Human sentinel surveillance of influenza and other respiratory viral pathogens in border areas of western Cambodia

Ans Timmermans, Melanie C. Melendrez, Youry Se, Ilin Chuang, Nou Samon, Nichapat Uthaimongkol, Chonticha Klungthong, Wudtichai Manasatienkij, Butsaya Thaisomboonsuk, Stuart D. Tyner, Sareth Rith, Viseth Srey Horm, Richard G. Jarman, Delia Bethell, Nitima Chanarat, Julie Pavlin, Tippa Wongstitwilairoong, Piyaporn Saingam, But Sam El, Mark M. FukudaSok Touch, Ly Sovann, Stefan Fernandez, Philippe Buchy, Lon Chanthap, David Saunders

Research output: Contribution to journalArticlepeer-review

9 Scopus citations


Little is known about circulation of influenza and other respiratory viruses in remote populations along the Thai-Cambodia border in western Cambodia. We screened 586 outpatients (median age 5, range 1-77) presenting with influenza-like-illness (ILI) at 4 sentinel sites in western Cambodia between May 2010 and December 2012. Real-time reverse transcriptase (rRT) PCR for influenza was performed on combined nasal and throat specimens followed by viral culture, antigenic analysis, antiviral susceptibility testing and full genome sequencing for phylogenetic analysis. ILI-specimens negative for influenza were cultured, followed by rRT-PCR for enterovirus and rhinovirus (EV/RV) and EV71. Influenza was found in 168 cases (29%) and occurred almost exclusively in the rainy season from June to November. Isolated influenza strains had close antigenic and phylogenetic relationships, matching vaccine and circulating strains found elsewhere in Cambodia. Influenza vaccination coverage was low (<20%). Western Cambodian H1N1(2009) isolate genomes were more closely related to 10 earlier Cambodia isolates (94.4% genome conservation) than to 13 Thai isolates (75.9% genome conservation), despite sharing the majority of the amino acid changes with the Thai references. Most genes showed signatures of purifying selection. Viral culture detected only adenovirus (5.7%) and parainfluenza virus (3.8%), while non-polio enteroviruses (10.3%) were detected among 164 culture-negative samples including coxsackievirus A4, A6, A8, A9, A12, B3, B4 and echovirus E6 and E9 using nested RT-PCR methods. A single specimen of EV71 was found. Despite proximity to Thailand, influenza epidemiology of these western Cambodian isolates followed patterns observed elsewhere in Cambodia, continuing to support current vaccine and treatment recommendations from the Cambodian National Influenza Center. Amino acid mutations at non-epitope sites, particularly hemagglutinin genes, require further investigation in light of an increasingly important role of permissive mutations in influenza virus evolution. Further research about the burden of adenovirus and non-polio enteroviruses as etiologic agents in acute respiratory infections in Cambodia is also needed.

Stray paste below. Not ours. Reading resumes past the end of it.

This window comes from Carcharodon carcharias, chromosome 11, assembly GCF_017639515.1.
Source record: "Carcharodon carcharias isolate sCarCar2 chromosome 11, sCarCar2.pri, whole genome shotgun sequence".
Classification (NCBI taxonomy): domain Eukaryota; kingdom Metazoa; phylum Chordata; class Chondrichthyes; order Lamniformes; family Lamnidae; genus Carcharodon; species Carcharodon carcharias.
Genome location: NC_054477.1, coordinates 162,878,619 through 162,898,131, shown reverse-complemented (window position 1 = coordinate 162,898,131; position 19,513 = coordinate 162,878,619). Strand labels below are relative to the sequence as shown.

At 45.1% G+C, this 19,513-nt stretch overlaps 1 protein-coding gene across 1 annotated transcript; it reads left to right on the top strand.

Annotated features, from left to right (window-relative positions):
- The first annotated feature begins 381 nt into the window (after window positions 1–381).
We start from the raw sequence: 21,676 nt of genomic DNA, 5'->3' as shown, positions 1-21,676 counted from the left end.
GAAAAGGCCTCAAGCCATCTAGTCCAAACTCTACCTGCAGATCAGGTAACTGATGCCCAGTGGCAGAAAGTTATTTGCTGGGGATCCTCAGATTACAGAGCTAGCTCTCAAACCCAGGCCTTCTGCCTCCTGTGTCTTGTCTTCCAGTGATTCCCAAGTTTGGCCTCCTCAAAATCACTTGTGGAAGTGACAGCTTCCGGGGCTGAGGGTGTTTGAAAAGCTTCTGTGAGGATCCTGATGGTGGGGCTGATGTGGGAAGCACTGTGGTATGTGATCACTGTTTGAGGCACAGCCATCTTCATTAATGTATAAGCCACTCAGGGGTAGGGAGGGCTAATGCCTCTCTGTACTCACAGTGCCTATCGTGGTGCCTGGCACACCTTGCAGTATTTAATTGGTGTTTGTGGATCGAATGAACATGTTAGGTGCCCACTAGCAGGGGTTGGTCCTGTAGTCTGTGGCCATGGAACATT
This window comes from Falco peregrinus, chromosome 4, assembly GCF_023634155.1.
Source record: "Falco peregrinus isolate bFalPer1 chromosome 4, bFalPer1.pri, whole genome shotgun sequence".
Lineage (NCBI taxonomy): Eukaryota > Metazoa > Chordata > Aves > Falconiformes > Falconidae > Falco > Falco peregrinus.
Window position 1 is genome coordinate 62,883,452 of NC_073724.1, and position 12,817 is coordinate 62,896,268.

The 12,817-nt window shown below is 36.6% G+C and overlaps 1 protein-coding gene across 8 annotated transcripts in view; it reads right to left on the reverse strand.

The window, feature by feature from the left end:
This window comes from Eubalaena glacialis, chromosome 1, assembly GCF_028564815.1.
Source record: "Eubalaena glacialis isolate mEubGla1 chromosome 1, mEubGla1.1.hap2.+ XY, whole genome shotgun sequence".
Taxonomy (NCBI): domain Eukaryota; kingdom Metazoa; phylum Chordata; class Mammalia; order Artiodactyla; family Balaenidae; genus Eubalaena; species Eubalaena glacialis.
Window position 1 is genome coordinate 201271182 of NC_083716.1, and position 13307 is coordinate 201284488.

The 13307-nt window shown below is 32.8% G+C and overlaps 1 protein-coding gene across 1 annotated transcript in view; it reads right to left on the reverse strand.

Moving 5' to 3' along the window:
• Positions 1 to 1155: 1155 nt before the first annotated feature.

Original languageEnglish
Article numbere0152529
JournalPLoS ONE
Issue number3
StatePublished - Mar 2016
Externally publishedYes


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